Richard M. Nixon, facing impeachment by the Congress, chose resignation in the wake of the Watergate scandal.

Gerald R. Ford, who, fairly or unfairly, was dubbed by many a "president by accident," fell victim to an anti-Washington sentiment that had been pushed along to some extent by the Nixon shortcomings.

Jimmy Carter fell victim to inflation and trouble overseas. He was a good and decent man who tried his best.

* * *

There was mentioned earlier in this newsletter of what the election last November "really meant." Aside from the obvious defeats and victories, Southern Arizonans had some messages:
 

* Clearly, Americans want a healthy economy that allows our people to plan for the future.
* Efficiency in government and in government programs. If a program isn't working, then it should be discarded. If a program is working, let's see that it works well. Above all, let's make certain that programs promote the broad public purpose and not stifle progress.
* Cut away at areas where government has been intrusive or heavy-handed.
* Eliminate useless or conflicting and overlapping regulation.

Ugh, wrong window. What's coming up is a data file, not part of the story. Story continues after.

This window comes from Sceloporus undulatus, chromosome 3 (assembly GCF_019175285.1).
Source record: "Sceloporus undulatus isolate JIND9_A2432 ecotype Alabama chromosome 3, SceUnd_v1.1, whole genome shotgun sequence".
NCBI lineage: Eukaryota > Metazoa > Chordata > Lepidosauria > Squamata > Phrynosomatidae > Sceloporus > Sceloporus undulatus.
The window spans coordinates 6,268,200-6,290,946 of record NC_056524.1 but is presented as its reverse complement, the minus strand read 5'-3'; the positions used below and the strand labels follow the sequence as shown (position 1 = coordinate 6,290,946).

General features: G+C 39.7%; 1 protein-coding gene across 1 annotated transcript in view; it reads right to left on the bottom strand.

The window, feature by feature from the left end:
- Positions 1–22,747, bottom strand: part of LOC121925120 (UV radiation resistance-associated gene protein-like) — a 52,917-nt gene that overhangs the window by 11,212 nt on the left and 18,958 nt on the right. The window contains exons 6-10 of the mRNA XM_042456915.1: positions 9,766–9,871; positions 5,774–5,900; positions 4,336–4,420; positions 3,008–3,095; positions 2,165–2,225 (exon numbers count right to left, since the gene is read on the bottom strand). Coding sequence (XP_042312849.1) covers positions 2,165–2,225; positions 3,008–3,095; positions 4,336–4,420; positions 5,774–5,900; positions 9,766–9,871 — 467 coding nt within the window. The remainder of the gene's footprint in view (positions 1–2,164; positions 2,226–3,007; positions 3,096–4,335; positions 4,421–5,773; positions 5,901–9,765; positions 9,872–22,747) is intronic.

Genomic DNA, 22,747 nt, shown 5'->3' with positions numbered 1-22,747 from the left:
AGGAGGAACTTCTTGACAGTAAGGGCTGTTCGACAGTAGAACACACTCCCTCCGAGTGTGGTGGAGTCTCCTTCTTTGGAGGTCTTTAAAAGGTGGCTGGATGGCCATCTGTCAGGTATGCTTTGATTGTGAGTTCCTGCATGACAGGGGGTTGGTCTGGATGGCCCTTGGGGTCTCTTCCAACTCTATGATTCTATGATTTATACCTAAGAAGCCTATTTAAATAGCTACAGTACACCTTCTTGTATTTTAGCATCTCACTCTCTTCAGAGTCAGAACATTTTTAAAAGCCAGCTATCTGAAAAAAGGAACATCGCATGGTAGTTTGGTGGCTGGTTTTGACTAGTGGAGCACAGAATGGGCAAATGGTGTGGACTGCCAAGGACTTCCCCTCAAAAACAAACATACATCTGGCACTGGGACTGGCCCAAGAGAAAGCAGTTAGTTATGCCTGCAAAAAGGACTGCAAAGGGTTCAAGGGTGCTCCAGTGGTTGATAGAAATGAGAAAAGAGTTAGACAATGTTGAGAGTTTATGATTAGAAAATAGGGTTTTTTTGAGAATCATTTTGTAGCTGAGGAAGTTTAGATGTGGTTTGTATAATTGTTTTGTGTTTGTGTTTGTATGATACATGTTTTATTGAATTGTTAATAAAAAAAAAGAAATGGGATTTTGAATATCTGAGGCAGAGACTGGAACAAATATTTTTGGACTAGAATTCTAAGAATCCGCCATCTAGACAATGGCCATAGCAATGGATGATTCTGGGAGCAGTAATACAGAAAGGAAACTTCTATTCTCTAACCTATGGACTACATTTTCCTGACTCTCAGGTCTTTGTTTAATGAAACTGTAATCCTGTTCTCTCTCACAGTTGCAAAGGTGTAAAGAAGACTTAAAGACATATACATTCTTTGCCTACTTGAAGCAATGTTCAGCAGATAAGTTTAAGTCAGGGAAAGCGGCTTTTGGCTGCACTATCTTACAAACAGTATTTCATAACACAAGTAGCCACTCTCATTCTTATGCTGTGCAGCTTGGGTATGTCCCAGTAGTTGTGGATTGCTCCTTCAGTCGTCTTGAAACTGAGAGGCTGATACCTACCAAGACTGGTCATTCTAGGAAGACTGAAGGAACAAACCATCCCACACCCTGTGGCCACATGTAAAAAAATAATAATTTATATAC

* Insure that America has a strong and adequate defense.

Those goals are easy to endorse. I haven't heard anyone argue that we should work for a weak defense, for over-regulation, that our privacy needs intruding. Or that government should be inefficient or our economy unhealthy.

The election said a few other things, too. Among them:
 

* Let's treat our ill, disabled and aged fairly and with dignity and respect.
* A balanced approach to conservation and development of our natural resources is essential.
* Let's have decisions that help and not hinder free enterprise.
* Let's restore American leadership in the world.

From what I've heard and read, President Reagan agrees with each of those statements. Already, he has promised not to cut the fundamental features of Social Security. In his recently-declared federal hiring freeze, there was a subsequent clarification that agencies that perform "vital services" would not be touched. A couple of weeks ago, the White House went one further, and released a list of 7

major programs that would not be cut. The President and I agree that the truly needy, infirm and aged do need caring for.

* * *